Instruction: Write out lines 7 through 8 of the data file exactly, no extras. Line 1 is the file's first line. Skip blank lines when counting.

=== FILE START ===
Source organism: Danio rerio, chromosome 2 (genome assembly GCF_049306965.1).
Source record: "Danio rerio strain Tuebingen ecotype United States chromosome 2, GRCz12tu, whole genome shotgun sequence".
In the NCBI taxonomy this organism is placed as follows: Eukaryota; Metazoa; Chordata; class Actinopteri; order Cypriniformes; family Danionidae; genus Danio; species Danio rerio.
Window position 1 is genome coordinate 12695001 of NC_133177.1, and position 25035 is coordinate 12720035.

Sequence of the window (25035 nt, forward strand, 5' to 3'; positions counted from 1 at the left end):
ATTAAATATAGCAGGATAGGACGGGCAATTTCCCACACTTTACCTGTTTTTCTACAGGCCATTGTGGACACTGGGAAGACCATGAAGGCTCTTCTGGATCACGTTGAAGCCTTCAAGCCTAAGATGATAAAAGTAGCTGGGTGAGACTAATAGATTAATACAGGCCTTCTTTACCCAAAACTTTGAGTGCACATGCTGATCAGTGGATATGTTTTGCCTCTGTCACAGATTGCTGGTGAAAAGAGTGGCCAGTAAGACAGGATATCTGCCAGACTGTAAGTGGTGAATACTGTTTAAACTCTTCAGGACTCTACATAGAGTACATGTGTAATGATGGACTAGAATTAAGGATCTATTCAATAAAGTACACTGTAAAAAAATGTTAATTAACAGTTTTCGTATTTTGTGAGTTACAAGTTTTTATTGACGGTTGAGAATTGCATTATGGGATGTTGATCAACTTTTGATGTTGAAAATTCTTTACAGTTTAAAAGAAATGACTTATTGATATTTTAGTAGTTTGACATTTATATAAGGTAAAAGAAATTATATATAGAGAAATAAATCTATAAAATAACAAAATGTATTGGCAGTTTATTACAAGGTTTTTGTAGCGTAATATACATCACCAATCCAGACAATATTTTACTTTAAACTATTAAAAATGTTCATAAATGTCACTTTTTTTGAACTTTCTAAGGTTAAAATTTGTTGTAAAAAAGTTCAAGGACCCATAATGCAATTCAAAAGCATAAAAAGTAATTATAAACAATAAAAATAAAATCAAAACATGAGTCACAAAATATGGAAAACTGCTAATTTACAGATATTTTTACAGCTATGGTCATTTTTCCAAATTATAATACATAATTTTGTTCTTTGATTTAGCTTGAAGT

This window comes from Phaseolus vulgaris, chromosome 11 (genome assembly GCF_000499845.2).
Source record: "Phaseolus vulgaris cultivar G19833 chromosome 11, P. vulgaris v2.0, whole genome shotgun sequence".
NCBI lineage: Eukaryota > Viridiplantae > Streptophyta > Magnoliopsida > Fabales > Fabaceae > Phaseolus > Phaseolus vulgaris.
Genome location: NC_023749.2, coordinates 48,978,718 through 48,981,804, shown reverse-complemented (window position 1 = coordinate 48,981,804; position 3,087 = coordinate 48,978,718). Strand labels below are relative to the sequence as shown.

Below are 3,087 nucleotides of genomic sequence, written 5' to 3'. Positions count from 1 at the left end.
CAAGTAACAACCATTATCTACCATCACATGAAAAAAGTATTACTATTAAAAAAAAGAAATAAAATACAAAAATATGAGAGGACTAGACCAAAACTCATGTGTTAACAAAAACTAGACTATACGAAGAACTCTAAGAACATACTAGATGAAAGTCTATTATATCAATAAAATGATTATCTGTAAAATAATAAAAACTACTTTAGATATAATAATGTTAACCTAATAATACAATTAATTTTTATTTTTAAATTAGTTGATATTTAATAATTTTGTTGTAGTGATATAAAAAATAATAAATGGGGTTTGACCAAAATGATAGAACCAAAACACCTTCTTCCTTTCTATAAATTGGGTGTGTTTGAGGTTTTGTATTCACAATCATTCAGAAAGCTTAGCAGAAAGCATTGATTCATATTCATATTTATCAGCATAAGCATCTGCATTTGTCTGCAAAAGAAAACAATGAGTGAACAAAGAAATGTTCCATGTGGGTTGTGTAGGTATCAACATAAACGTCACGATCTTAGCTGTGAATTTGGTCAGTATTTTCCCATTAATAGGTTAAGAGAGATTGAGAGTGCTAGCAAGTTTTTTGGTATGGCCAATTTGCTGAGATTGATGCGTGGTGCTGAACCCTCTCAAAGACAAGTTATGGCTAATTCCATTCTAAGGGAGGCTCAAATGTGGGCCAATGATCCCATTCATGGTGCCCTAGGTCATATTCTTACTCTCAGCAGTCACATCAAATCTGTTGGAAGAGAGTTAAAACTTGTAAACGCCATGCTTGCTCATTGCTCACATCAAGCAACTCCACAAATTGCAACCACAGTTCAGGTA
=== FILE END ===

This window comes from Phaseolus vulgaris, chromosome 11 (genome assembly GCF_000499845.2).
Source record: "Phaseolus vulgaris cultivar G19833 chromosome 11, P. vulgaris v2.0, whole genome shotgun sequence".